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US stock market daily report (December 30, 2013, Monday)

December 31, 2013, Tuesday, 05:26 GMT | 00:26 EST | 09:56 IST | 12:26 SGT
Contributed by Millennium Traders


The Federal Aviation Administration made a move on Monday to open the skies to aerial drones by authorizing six sites where unmanned aircraft can be tested for a variety of uses. The first test site is expected to be open in six months and the sites will operate at least until February 2017. The test sites are congressionally-mandated that will conduct critical research into the certification and operational requirements necessary to safely integrate Unmanned Aircraft Systems [UAS] into the national airspace over the next several years. Action from the FAA will give companies, universities and other entities locations at which to test much broader use, such as crop spraying, catching exotic-animal poachers or delivering packages.

Federal Aviation Administration Administrator Michael Huerta told reporters, "It provides the platform for this research to be carried out on a very large scale across the country." Huerta said the FAA would first address the use of drones in small civil applications and is expected to issue a proposed rule in early 2014.

Test sites will be developed by the University of Alaska, state of Nevada, Griffiss International Airport in New York, North Dakota Department of Commerce, Texas A&M University at Corpus Christi, Virginia Polytechnic Institute and State University, which includes locations in New Jersey.

"These test sites will give us valuable information about how best to ensure the safe introduction of this advanced technology into our nation's skies," Transportation Secretary Anthony Foxx said in a statement. The FAA received 25 applications from 24 states. The FAA considered geography, climate, location of ground infrastructure, research needs, airspace use, safety, aviation experience and risk in selecting the test site locations. In totality, these six test applications achieve cross-country geographic and climatic diversity and help the FAA meet its UAS research needs.

A brief description of the six test site operators and research that will be conducted into future UAS use:

University of Alaska: The University of Alaska proposal contained a diverse set of test site range locations in seven climatic zones as well as geographic diversity with test site range locations in Hawaii and Oregon. The research plan includes the development of a set of standards for unmanned aircraft categories, state monitoring and navigation. Alaska also plans to work on safety standards for UAS operations.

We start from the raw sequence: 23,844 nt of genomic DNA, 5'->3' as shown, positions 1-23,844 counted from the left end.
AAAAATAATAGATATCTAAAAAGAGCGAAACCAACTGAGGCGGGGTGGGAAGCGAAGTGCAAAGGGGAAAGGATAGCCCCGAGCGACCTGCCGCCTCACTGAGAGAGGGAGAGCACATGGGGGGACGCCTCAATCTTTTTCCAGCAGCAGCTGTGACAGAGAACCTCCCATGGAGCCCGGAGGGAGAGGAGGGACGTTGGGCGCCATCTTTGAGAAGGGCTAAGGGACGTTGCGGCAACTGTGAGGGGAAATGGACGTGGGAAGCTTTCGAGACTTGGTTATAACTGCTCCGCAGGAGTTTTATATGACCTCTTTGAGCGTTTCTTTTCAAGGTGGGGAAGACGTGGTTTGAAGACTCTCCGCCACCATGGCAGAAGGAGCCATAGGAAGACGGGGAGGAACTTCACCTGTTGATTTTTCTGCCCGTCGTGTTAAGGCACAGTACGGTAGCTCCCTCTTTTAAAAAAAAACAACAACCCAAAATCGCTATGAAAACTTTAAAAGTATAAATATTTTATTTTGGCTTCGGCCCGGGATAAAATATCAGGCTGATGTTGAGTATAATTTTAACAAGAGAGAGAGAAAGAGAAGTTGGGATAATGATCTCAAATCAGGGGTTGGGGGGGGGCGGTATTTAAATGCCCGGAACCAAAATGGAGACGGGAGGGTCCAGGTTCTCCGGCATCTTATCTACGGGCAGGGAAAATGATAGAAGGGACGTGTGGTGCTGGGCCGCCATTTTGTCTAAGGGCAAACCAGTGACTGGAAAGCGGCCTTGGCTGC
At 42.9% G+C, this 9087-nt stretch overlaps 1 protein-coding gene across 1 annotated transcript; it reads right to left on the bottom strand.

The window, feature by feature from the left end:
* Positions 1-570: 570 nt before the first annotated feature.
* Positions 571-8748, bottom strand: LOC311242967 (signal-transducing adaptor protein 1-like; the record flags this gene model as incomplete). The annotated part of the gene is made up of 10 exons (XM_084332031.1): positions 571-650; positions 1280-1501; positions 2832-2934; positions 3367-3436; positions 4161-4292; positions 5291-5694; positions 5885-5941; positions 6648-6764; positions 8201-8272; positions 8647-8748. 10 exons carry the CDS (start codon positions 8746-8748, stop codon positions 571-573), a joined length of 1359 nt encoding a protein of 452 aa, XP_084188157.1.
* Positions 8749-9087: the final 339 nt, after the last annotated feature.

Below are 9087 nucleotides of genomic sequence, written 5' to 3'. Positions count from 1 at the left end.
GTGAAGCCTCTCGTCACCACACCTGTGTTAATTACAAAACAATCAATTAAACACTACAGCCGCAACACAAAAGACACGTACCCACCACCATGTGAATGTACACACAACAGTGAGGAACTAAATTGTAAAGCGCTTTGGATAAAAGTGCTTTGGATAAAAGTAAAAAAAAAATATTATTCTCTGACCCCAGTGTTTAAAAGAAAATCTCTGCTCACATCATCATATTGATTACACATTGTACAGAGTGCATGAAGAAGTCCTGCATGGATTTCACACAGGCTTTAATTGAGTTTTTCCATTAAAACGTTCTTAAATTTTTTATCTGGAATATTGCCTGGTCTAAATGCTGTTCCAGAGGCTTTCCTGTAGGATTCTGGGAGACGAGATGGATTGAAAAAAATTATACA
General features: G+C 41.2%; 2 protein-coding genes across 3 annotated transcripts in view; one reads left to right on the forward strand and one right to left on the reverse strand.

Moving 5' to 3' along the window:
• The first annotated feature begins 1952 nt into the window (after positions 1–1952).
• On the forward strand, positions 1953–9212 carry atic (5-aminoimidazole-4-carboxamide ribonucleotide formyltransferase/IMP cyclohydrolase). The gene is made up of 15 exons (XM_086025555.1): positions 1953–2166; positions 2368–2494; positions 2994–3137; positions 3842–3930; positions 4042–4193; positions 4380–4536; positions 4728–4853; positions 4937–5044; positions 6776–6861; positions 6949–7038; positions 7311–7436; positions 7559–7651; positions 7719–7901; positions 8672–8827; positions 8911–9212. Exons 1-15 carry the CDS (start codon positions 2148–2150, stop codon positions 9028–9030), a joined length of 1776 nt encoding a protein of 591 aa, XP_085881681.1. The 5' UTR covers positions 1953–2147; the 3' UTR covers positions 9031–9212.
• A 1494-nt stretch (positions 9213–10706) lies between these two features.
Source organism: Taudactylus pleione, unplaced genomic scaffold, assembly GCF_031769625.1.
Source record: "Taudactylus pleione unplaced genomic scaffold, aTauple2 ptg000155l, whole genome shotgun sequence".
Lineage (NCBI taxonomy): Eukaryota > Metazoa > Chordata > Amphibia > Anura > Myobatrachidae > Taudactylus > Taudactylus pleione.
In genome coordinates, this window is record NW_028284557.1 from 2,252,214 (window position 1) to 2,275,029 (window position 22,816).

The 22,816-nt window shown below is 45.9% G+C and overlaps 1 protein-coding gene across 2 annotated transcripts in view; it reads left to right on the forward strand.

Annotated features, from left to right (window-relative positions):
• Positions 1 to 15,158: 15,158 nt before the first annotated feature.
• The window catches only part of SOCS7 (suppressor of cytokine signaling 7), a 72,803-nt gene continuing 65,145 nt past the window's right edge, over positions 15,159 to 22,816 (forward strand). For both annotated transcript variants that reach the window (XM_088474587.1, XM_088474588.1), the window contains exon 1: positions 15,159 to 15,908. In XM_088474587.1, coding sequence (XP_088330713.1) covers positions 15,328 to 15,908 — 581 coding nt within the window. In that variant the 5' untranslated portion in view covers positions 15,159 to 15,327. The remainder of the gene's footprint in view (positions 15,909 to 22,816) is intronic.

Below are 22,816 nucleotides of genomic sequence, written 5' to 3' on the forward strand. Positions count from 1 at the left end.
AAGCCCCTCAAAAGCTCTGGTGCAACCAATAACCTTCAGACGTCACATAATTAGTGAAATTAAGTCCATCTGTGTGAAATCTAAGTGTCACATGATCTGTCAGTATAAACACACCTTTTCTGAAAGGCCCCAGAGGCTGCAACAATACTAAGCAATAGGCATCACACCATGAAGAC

Nevada: Nevada’s project objectives concentrate on UAS standards and operations as well as operator standards and certification requirements. The applicant’s research will also include a concentrated look at how air traffic control procedures will evolve with the introduction of UAS into the civil environment and how these aircraft will be integrated with NextGen. Nevada’s selection contributes to geographic and climatic diversity.

New York’s Griffiss International Airport: Griffiss International plans to work on developing test and evaluation as well as verification and validation processes under FAA safety oversight. The applicant also plans to focus its research on sense and avoid capabilities for UAS and its sites will aid in researching the complexities of integrating UAS into the congested, northeast airspace.

North Dakota Department of Commerce: North Dakota plans to develop UAS airworthiness essential data and validate high reliability link technology. This applicant will also conduct human factors research. North Dakota’s application was the only one to offer a test range in the Temperate (continental) climate zone and included a variety of different airspace which will benefit multiple users.

Texas A&M University Corpus Christi: Texas A&M plans to develop system safety requirements for UAS vehicles and operations with a goal of protocols and procedures for airworthiness testing. The selection of Texas A&M contributes to geographic and climactic diversity.

Virginia Polytechnic Institute and State University (Virginia Tech): Virginia Tech plans to conduct UAS failure mode testing and identify and evaluate operational and technical risks areas. This proposal includes test site range locations in both Virginia and New Jersey.

The FAA is confident that the agency’s research goals of System Safety & Data Gathering, Aircraft Certification, Command & Control Link Issues, Control Station Layout & Certification, Ground & Airborne Sense & Avoid and Environmental Impacts will be met, across the six applicants. Initial rules governing commercial operation of drones will be written by the FAA before 2015. The test sites will operate longer, allowing rules to evolve with further testing, Huerta said.

Drones are smaller and are less costly alternatives to manned aircraft as well as a growing business for aerospace companies such as AeroVironment, Inc. (AVAV-NASDAQ), Boeing Company (BA-NYSE), Lockheed Martin Corporation (LMT-NYSE) and Northrop Grumman Corporation (NOC-NYSE). Beyond military capabilities, drones are useful to businesses and researchers. Plans have recently been unveiled by Amazon.com Inc. (AMZN-NASDAQ) to use drones to deliver small packages to homes.

By year 2023, global spending on unmanned aircraft will nearly double to $11.6 billion, according to the latest estimate by aviation and aerospace industry research firm Teal Group.

Over a decade, the industry could contribute more than $80 billion to the U.S. economy and create more than 100,000 jobs, per the industry group the Association for Unmanned Vehicle Systems International (AUVSI). Drones continue to raise concerns over privacy and safety since they could be used for spying or could interfere with already crowded airspace.